A longtime religious leader in the Islamic community has criticized a fellow imam’s sermon calling for violence against Jews, saying that the expression is unrepresentative and should be disavowed by the Islamic Center of Riverside.
However, the board of directors of the Islamic Center of Riverside is standing by its imam after his call for violence that included the plea referencing Jews, “Oh, Allah, destroy them.”
But another imam wasn’t supportive.
“I’m disturbed by what was said,” Imam Mustafa Kuko told City News Service. “For me, it’s very much disturbing. With so much turmoil in the world, we need to harmonize relations and engage in good outreach.”
Kuko, who was principal imam at the Islamic Center of Riverside for 17 years before he was let go in December 2015, said he watched the entire YouTube video containing the July 21 sermon by Imam Mahmoud Harmoush, who delivered “the wrong message.”
“I have been told by some of the members that he was somewhat — a little bit — out of control, wanting to show sympathy for our Palestinian brothers,” Kuko said. “The people are commanded to listen, so sermons should have a good take-home message. You don’t want to talk about so many sensitive issues. By way of tradition, we speak of social life and community. You must have understanding and be careful.”
Harmoush, who has been religious leader at the Islamic Center since April and before that headed the Islamic Center of Temecula Valley, structured his talk around events at the Al Aqsa Mosque in Jerusalem, where on July 14 two Israeli police officers were gunned down by three Arab terrorists, later shot to death by Israeli security forces while trying to take refuge in the mosque, which abuts the Western Wall, among the holiest sites in Judaism.
The officers’ killings prompted increased security measures, including screening machines at the mosque’s entrances. Worshipers rioted in response.
In his sermon, Harmoush accused Jews of plotting to take over Palestinian-controlled territory, the Muslim holy cities of Mecca and Medina in Saudi Arabia, and “most of the Middle East.”
“Oh, Allah, liberate the Al Aqsa Mosque and all the Muslim lands from the unjust tyrants and the occupiers,” Harmoush said in Arabic, according to a translation by the Middle East Media Research Institute. “Oh, Allah, destroy them, they are no match for you. Oh, Allah, disperse them and rend them asunder. Turn them into booty in the hands of the Muslims.”
Kuko said the transcript was “100 percent accurate.”
“He was using very strong words that were a little bit irresponsible and disturbing,” Kuko told CNS.
Rabbi Suzanne Singer of Temple Beth El said Monday that Harmoush’s behavior threatened to undermine the “strong relationship” that the synagogue had established with the Islamic Center and area Muslim community over several decades.
Singer joined Kuko in a meeting with the center’s board Monday, seeking an official apology, but none was forthcoming.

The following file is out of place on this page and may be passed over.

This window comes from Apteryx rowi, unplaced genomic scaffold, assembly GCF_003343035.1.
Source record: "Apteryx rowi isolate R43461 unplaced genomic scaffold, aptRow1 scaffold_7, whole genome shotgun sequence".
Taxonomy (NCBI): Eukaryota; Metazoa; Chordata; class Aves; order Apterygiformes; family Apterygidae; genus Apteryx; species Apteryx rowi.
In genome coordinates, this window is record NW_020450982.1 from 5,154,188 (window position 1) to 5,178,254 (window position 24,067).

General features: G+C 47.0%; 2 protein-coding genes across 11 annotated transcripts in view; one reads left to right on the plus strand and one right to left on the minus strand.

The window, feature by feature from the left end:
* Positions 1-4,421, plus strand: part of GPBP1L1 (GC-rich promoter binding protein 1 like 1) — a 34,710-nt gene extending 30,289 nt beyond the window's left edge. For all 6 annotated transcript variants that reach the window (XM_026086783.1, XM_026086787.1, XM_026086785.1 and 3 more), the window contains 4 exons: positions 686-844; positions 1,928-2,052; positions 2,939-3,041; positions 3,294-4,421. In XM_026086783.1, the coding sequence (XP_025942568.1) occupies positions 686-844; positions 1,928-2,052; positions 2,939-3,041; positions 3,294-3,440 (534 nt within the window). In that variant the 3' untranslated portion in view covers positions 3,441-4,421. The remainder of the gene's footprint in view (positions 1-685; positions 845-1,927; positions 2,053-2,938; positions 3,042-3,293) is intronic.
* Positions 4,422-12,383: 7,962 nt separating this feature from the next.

“Imam Harmoush focused on roundly condemned Israeli actions, which curtailed freedom of worship … at the Al Aqsa Mosque compound,” according to a statement released by the Islamic Center after the meeting. “While the situation at the mosque has since changed, when the sermon was offered, the mosque was closed to prayers … It was Imam Harmoush’s intent to shed light on the situation.”
The board promised to arrange an interfaith forum to promote understanding.
“I was not surprised by their position,” Kuko said. “They don’t have the courage or will to say, `Hey, this is what happened, and we apologize.’ They should have said something stronger and disavowed (Harmoush’s) statements. But they appeared to be in defensive mode.”
Kuko said the individuals governing the center are the same ones being sued in Riverside County Superior Court by two former directors and several hundred others, who allege they were arbitrarily stripped of their membership in May 2015 to ensure specific results in board elections.
Riverside City Councilman Mike Soubirous told CNS Wednesday that he was “very sad” the center’s governing body chose not to make amends.
“Our community is trying to build cohesiveness and find common ground,” he said. “This takes us backward. Preaching this kind of hate against a specific group cannot be overlooked, nor should it be tolerated by our society.”
Mary Figueroa, who served on the city of Riverside’s Human Relations Commission for years, told CNS that “emotionally charged” issues like the current one should not be cast aside and ignored.
“Doesn’t it really dive into the whole notion of tolerance and social inclusion?” Figueroa said. “When comments like this are made, we should take on the challenge of trying to clarify them, or understand the meaning. Let’s catch it before it violates that all-important commandment of `Thou shalt not kill.”‘
She hoped the commission would “acknowledge” the conflict and get involved.
–City News Service
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